The rise of financial blacklisting

The rise of financial blacklisting, by James Delingpole.

Can you imagine how scary it would be to live in a world where your livelihood depended on having the ‘correct’ politics? It’s the sort of thing you might expect of totalitarian regimes — Baathist Iraq under Saddam Hussain; everywhere that has ever tried communism; increasingly, Xi’s panopticon China — but definitely not of any liberal democracy in the 21st century.

From the world of government funded science research in Australia, it’s already here. Definitely.

Delingpole is one of the latest victims:

That dystopian future, though, may be much closer than you think. I only properly appreciated this recently when the podcast I’ve been doing for the last few years was mysteriously dropped by my regular employer, forcing me to seek funding sources from elsewhere.

If I were impeccably ‘progressive’, this would be a doddle. I could monetize my content through ads on YouTube, I could crowdfund donations through Patreon, I could promote my work with regular appearances on CNN. But if you’re snarky and irreverent and you won’t play the virtue-signaling game then your options are much more limited. Any deviation from the path of ‘woke’ righteousness – even just a misjudged joke or a remark taken out of context – can get you branded a ‘far right’ extremist and your audience won’t be allowed to pay you even if they want to. …

There isn’t space here to discuss why they are doing it. It is simply an observable fact that, as Breitbart writer Allum Bokhari puts it, ‘it has become increasingly difficult for individuals engaged in controversial yet lawful speech to fund their activities online.’ Even liberals are starting to worry. Banks and credit card companies, says the left-leaning Electronic Frontier Foundation (EFF), have become ‘de facto internet censors.’ …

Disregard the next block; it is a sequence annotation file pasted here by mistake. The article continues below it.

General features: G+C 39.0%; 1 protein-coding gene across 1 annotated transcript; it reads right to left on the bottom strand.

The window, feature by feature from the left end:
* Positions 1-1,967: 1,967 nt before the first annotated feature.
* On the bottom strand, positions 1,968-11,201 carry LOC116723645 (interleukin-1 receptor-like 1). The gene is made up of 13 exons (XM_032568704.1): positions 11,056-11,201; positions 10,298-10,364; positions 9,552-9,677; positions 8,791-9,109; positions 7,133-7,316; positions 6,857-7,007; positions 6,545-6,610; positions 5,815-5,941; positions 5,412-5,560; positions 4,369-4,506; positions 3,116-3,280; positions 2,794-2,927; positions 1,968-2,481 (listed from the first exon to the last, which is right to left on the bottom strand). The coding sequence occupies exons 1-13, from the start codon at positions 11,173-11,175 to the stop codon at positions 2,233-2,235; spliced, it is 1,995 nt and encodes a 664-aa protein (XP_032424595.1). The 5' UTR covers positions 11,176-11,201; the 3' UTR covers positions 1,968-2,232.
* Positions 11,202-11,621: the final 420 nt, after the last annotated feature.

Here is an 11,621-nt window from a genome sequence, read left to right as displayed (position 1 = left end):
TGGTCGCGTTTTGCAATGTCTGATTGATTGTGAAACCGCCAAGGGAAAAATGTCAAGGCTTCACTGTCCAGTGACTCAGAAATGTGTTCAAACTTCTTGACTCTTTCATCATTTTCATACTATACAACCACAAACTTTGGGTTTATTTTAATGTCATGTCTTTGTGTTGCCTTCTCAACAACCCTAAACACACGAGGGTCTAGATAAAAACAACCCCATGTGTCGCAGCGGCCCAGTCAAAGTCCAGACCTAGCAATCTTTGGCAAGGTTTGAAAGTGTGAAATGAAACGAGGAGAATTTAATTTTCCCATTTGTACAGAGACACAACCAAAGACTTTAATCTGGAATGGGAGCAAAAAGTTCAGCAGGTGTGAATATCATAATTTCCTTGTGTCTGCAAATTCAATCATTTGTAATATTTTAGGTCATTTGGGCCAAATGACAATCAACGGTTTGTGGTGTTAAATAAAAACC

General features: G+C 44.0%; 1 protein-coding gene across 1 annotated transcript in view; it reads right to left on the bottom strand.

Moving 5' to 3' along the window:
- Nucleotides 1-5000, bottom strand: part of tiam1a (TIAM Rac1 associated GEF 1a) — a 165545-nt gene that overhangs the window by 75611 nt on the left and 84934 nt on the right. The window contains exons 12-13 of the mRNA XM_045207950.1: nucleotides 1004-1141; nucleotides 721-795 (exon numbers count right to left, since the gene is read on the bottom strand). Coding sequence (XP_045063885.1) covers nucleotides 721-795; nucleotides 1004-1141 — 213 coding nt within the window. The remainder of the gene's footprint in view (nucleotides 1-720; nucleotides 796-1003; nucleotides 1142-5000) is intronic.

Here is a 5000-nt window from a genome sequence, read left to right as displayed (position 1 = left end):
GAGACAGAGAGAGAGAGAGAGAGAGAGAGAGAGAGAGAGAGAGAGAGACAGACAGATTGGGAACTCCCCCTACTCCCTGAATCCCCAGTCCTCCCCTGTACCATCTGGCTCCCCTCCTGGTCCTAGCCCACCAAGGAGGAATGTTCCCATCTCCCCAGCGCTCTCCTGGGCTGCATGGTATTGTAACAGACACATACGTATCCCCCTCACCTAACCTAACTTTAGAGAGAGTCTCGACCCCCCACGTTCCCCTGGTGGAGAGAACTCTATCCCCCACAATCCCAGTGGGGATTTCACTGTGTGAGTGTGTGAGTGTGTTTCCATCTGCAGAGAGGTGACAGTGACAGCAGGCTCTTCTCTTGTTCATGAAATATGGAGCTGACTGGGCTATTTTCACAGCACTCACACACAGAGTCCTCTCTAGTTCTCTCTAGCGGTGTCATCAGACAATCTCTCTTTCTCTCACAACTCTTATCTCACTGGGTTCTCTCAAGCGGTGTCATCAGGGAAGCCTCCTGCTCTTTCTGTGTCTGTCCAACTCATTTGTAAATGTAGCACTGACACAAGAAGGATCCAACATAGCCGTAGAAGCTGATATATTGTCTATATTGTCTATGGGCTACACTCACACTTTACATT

So the battle lines for free speech in 2019 have been drawn: on the one side Silicon Valley and its authoritarian ‘progressive’ sympathizers everywhere from academe to the card payment processing industry; on the other, all those people who’d prefer the internet to be a place where they are free to make whatever jokes they like, express whatever viewpoint they like and fund whichever creatives they like, uncensored by the tech and finance worlds’ self-appointed Witchfinders General.

Oh and just in case you’re interested, my now independent podcast — which you can find archived at Delingpoleworld.com — is just about the best thing on the internet, especially for anyone craving an antidote to relentless political correctness. If you don’t love it, you can have your money back — and that’s a promise!

via Tip of the Spear